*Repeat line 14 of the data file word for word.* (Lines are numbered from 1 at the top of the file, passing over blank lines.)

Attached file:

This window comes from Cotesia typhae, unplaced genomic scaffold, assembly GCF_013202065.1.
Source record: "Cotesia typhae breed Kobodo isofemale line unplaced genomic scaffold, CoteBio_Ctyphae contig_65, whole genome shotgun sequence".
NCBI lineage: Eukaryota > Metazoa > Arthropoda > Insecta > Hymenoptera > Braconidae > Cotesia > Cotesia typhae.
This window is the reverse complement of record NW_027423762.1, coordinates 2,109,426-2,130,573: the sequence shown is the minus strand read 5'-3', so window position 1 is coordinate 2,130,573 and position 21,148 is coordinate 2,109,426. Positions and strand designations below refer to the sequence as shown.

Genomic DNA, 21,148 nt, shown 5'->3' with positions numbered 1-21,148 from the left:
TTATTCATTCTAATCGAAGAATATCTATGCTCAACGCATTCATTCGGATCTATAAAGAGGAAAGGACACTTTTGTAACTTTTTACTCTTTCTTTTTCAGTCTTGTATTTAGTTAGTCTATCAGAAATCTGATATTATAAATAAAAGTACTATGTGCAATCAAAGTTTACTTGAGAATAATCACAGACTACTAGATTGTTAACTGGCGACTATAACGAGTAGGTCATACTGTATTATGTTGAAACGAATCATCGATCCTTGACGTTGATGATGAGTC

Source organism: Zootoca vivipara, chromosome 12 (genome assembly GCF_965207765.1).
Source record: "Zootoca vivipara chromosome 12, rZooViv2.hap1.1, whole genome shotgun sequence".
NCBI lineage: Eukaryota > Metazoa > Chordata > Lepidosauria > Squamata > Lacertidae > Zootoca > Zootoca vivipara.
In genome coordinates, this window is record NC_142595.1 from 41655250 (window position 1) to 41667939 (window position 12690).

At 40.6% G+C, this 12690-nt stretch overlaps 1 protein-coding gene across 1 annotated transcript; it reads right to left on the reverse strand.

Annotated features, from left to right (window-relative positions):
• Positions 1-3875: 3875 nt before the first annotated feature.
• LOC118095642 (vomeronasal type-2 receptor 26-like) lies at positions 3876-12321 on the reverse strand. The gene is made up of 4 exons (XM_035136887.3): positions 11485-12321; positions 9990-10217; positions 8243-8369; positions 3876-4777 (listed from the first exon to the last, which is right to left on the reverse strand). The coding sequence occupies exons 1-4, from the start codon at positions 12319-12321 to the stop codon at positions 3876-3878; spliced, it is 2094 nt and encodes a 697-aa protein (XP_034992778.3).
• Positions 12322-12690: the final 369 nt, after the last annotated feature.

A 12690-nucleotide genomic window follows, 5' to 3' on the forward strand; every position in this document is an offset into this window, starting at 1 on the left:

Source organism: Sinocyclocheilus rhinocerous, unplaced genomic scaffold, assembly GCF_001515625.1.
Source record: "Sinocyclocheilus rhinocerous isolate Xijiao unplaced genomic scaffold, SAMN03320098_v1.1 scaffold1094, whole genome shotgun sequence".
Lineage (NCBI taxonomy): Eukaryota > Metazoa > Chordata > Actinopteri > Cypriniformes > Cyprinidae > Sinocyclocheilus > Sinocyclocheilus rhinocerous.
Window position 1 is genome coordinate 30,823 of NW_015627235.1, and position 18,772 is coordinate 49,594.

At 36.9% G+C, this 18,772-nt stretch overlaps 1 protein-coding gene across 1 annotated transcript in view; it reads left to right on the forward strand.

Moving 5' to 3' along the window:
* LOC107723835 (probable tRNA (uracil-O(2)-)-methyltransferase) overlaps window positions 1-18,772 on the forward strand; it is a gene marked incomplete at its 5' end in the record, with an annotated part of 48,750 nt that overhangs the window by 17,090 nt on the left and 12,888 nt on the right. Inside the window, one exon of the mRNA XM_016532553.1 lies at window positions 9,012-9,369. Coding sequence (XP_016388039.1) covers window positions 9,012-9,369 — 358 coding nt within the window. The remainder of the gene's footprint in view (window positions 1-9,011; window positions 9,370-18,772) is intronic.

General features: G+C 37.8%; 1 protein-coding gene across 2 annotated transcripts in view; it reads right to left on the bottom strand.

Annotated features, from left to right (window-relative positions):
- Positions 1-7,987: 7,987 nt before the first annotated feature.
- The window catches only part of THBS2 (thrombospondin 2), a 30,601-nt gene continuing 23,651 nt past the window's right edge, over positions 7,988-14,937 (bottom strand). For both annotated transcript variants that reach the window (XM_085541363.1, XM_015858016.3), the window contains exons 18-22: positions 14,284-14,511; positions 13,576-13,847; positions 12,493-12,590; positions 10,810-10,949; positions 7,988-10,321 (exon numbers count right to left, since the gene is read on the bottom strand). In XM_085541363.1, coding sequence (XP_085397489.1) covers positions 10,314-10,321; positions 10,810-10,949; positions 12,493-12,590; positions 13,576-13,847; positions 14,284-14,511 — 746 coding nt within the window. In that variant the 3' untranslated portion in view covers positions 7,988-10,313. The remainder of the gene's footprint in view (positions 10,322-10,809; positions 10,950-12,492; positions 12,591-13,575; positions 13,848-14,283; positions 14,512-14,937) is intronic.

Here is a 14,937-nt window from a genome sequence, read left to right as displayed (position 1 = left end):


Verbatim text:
• LOC118095642 (vomeronasal type-2 receptor 26-like) lies at positions 3876-12321 on the reverse strand. The gene is made up of 4 exons (XM_035136887.3): positions 11485-12321; positions 9990-10217; positions 8243-8369; positions 3876-4777 (listed from the first exon to the last, which is right to left on the reverse strand). The coding sequence occupies exons 1-4, from the start codon at positions 12319-12321 to the stop codon at positions 3876-3878; spliced, it is 2094 nt and encodes a 697-aa protein (XP_034992778.3).